Slavoj Žižek has decided to weigh in on the recent cases of national security leaks and their leading protagonists in an article for the Guardian, entitled Edward Snowden, Chelsea Manning and Julian Assange: Our New Heroes. It is linked here so you can read it, but for a couple of reasons, I wouldn't recommend it. Firstly, Žižek is absolutely rubbish at explaining himself; he takes four paragraphs to say what could be said in a sentence. I did a philosophy degree, I'm conversant in public and private reason and some Kantian philosophy, and he totally lost me in the middle of his 'explanation.'
Secondly, the basis of the article itself is obviously flawed. Conflating Snowden, Manning and Assange is highly questionable. These are three different people, doing three different things, for different reasons.
Manning, it seems clear, is the only one among those who you could not accuse of being self-serving. She, at least, brought to light a specific tragic event, that horrified viewers with the 21st Century cowboys culture of the US armed forces. I was horrified by the video of innocent civilians being slaughtered so casually, so gleefully and without any censure.
Manning decided to make this video public along with a tranche of other documents, most of which she did not read. Given the political climate of the time, the lies that resulted in the Iraq war, the horrifying attitude of both the airmen in the video and their leaders in Washington, her decision was quite honourable - not legal, not heroic, not very well thought out, but one I can understand and sympathise with - it was a decision made with honourable intent.
Assange provided the forum for this through wikileaks, which just yesterday released a whole slew of private e-mails that I wouldn't read on principle (i.e. they're private). If wikileaks contained themselves to being a forum that releases information or recordings of actual specific events or tragedies, or specific instances where the public had been lied to, I wouldn't dismiss them so easily. They'd be a forum for good people to correct obscenities and cast light on injustice - in short, they would be who they say they are - not a place designed to embarrass mid-ranking diplomatic service employees. Assange seems determined to constantly affirm his own relevance with unfocused, vanity releases - and thus ends up looking like an ego-maniac.
When Žižek opines: "We need Mannings and Snowdens in China, in Russia, Everywhere." One comment helpfully points out:
"Well, Snowden is in Russia. But somehow he stays silent. I wonder why that might be...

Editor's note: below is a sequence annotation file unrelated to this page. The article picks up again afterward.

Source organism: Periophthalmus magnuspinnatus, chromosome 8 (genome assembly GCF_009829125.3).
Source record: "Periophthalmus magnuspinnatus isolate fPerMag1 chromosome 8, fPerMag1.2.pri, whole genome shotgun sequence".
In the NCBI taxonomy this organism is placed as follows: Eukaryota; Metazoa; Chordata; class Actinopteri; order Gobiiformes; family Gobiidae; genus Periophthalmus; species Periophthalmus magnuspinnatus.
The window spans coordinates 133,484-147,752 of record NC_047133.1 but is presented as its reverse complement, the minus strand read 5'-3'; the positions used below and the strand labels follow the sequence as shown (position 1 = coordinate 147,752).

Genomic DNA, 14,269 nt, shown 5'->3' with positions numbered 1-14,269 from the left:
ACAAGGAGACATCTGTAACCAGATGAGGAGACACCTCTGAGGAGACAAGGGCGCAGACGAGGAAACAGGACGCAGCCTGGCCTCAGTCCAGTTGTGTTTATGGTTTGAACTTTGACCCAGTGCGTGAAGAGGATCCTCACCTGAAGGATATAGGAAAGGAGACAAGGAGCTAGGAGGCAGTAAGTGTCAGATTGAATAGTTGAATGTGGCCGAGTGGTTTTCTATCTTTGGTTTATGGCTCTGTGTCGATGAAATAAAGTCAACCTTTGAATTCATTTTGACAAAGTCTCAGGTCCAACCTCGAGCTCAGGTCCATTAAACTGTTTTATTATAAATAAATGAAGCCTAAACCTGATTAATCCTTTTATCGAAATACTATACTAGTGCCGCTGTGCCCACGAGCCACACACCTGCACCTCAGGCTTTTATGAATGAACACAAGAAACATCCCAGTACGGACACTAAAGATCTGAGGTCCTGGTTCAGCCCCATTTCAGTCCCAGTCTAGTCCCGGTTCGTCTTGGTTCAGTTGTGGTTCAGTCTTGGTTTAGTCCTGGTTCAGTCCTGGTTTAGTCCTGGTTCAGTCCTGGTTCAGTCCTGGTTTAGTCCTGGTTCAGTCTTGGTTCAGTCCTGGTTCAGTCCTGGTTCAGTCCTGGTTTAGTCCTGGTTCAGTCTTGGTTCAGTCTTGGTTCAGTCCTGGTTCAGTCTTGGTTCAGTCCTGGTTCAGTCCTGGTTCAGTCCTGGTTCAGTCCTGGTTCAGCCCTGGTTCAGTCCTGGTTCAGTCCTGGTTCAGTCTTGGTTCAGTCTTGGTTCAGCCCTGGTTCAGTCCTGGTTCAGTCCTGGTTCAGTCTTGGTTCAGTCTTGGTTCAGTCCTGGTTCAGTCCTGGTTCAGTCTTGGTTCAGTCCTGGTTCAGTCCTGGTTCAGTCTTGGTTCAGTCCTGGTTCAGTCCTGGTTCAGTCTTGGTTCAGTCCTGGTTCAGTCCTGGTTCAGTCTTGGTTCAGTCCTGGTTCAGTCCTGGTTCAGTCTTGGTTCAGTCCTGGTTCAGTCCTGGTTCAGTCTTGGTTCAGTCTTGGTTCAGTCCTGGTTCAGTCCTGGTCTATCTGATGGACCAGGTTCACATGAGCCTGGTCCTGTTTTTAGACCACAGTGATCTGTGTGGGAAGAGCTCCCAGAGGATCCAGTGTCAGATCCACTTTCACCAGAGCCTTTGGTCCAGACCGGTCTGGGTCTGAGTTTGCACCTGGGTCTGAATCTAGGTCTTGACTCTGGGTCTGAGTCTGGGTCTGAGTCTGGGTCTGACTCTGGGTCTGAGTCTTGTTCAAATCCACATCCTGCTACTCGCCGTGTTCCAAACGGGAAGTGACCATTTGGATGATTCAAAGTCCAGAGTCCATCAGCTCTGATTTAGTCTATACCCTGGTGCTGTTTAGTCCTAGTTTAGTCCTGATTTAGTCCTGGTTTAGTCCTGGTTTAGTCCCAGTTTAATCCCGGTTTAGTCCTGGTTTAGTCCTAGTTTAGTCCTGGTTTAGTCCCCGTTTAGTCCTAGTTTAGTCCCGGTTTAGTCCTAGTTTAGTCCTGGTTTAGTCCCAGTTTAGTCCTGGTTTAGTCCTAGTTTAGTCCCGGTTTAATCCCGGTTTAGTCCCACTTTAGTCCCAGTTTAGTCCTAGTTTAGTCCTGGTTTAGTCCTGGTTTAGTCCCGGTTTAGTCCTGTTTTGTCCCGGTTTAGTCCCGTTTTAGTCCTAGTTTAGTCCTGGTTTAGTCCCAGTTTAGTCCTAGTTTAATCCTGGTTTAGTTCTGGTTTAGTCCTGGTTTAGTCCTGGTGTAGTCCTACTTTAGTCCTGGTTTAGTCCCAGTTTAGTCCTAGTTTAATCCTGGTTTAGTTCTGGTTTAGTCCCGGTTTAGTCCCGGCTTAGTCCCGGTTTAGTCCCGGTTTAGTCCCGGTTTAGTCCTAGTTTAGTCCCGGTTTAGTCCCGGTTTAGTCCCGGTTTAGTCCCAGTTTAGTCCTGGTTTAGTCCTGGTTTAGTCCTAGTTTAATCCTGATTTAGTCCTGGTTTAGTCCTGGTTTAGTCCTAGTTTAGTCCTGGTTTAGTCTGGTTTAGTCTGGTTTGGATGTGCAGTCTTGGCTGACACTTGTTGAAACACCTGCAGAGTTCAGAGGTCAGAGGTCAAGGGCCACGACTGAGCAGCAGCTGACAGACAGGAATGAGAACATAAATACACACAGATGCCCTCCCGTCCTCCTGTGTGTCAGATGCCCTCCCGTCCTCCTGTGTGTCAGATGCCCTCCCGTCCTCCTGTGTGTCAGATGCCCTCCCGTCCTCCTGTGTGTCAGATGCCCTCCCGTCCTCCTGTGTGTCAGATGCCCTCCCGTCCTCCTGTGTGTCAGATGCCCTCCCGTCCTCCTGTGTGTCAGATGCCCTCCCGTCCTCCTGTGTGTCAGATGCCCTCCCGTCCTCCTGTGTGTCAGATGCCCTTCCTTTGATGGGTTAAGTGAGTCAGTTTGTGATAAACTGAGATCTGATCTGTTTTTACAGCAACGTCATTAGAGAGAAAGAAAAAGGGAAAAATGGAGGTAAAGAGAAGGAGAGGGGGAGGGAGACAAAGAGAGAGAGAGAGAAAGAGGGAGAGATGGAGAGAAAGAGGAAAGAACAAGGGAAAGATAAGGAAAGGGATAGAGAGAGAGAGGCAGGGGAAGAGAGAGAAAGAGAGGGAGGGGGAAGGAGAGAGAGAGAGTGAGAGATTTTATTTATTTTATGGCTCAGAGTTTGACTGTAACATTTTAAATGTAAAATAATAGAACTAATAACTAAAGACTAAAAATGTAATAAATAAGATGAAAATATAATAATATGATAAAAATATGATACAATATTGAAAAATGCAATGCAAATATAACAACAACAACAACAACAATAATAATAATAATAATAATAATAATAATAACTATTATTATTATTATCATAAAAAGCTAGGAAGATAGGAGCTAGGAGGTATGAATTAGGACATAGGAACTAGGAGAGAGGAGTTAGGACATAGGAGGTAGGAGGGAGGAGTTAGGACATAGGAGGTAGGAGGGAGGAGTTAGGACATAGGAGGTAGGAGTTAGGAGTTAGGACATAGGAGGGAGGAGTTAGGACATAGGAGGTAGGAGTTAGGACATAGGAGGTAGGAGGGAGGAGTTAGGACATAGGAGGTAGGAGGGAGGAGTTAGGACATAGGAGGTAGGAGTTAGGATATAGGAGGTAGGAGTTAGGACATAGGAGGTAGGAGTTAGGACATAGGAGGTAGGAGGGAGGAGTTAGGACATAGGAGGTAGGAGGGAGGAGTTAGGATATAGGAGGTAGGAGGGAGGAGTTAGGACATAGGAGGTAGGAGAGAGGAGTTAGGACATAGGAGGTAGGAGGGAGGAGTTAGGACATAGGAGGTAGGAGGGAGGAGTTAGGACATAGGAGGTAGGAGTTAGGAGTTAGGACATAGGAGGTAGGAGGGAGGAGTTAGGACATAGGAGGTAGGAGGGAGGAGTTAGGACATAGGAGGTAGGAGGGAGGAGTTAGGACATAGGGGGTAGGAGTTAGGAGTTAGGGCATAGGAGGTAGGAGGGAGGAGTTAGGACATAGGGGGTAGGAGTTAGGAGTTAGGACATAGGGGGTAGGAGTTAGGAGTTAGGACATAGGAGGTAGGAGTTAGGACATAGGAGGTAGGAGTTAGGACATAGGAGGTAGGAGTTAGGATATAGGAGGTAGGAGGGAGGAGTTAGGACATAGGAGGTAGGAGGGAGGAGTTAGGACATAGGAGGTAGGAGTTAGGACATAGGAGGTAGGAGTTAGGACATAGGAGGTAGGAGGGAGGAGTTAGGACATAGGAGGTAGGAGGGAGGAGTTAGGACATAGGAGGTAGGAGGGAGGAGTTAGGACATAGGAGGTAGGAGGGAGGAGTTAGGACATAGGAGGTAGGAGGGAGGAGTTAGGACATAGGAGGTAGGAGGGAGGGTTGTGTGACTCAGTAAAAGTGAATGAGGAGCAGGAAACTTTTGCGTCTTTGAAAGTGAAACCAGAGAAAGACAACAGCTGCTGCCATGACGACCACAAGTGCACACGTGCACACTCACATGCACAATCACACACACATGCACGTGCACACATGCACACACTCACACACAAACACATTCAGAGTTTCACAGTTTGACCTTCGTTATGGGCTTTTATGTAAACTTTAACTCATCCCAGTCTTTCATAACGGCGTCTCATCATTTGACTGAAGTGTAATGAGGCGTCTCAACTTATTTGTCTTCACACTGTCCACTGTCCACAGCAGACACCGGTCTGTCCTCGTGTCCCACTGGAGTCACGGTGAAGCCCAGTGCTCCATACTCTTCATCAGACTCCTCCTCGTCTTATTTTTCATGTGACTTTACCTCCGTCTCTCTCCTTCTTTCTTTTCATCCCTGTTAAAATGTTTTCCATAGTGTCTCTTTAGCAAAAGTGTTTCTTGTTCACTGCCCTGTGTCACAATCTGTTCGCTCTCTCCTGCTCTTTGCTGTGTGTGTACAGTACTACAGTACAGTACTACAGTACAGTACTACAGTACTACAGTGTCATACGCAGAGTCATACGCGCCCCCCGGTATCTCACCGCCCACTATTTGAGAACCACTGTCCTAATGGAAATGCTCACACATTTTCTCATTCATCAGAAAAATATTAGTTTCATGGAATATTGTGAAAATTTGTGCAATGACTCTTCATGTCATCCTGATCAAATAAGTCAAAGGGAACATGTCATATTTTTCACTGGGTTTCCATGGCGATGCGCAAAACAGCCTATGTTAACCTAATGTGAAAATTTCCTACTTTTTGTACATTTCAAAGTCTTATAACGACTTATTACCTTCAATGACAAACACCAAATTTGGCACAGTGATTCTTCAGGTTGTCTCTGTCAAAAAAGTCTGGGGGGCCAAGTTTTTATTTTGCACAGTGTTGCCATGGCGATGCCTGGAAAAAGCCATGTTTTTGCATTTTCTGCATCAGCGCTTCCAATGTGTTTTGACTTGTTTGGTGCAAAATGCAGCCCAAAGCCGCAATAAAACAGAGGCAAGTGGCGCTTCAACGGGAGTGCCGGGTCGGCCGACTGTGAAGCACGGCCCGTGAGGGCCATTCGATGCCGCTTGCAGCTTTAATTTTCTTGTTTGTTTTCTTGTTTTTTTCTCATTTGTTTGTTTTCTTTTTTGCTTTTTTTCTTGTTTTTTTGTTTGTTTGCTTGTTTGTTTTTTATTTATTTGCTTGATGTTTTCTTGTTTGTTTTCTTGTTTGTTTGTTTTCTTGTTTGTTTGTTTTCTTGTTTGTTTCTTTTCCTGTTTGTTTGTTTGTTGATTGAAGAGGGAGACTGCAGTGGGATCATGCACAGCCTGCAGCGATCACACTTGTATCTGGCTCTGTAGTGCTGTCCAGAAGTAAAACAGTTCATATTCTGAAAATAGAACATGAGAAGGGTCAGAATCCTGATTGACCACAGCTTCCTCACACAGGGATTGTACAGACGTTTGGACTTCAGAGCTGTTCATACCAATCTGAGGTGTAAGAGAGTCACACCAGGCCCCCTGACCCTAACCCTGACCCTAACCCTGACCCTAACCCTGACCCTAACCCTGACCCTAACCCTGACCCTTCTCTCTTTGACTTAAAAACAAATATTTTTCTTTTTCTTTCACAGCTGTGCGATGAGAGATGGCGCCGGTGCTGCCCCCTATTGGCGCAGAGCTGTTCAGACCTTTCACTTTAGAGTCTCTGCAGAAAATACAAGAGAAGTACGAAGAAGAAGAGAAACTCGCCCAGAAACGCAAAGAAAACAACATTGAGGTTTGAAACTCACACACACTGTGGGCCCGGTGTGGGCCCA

"A Manning in Russia would be a bad idea, since he would very soon become a victim of neo-Nazis, encouraged by Putin's anti-LGTB laws.
"You are a smart person, Mr Žižek, for not mentioning that we also needed Assange in Russia. He was in Russia some time ago. They immediately gave him a talk show on Kremlin's propaganda Channel, Russia Today."
This fact rather completes my vision of Assange: Under the bleached hair, behind the neediness and the attention seeking, lurks the soul of Richard Madeley. It was this that made it possible for him, rather than to selectively release video and information of real consequence and remain out of the spotlight, to turn it all out into the public domain in a move guaranteed to generate personal publicity for himself, and see Private Manning in jail for all the years left to her.
Snowden, despite being pretty good with computers, and knowing that he was among tens of thousands of people with access to the information he divulged, was terribly unsuccessful in remaining anonymous too, while telling us what we already knew from reports in 2008 and before about the extent of online surveillance. Maybe I am harsh, but this guy comes across as an air-headed libertarian whose individualism is an excuse for narcissism.
His libertarianism is a peculiar American form of hatred for governments and desire for laissez-faire capitalism where any regulation is an affront to freedom, any governance is tyranny. It is an idealistic individualism devoid of ideas of common sacrifice, welfare for all and empathy in general. In short, it's the sort of thing only a healthy guy in his twenties can really convince himself of. It is a philosophy that says "I've got everything going for me, so don't restrict my blossoming with your rules." Narcissism and this kind of libertarianism go hand-in-hand, but when he talks about "the architecture of oppression" one must take into account that he might think the clean water act is oppressive, or public service broadcasting is oppressive, or simply having a police force is oppressive.
The information he leaked was no surprise to anybody who has been paying attention to this stuff for a while, merely fleshing out reports from the last decade. Yes, guess what, if I write "Al-Queda allahu akbar airport bomb" I might get an extra reader for my blog, and while I'm grateful to the sorting computer for putting me through to you, my dear foot soldier of Babylon, I fear your time has been wasted. I may also go on a database, which is troubling of course, but I knew this before Snowden - so did everybody. He put a face on it which we recognise and connect with the story. He then took that face to Hong Kong and then to Russia, where it can, presumably, be 'free'. Maybe they'll give it its own show on Russia Today.
It is a shame that we are not having proper debates about the monitoring of all public information and the need for a new set of laws governing both the access to and use of information dredged up in this way. No, instead we've got this pair of blue-eyed boys playing Don Quixote as retold by Paul Greengrass, with Slavoj Žižek as the carnival barker.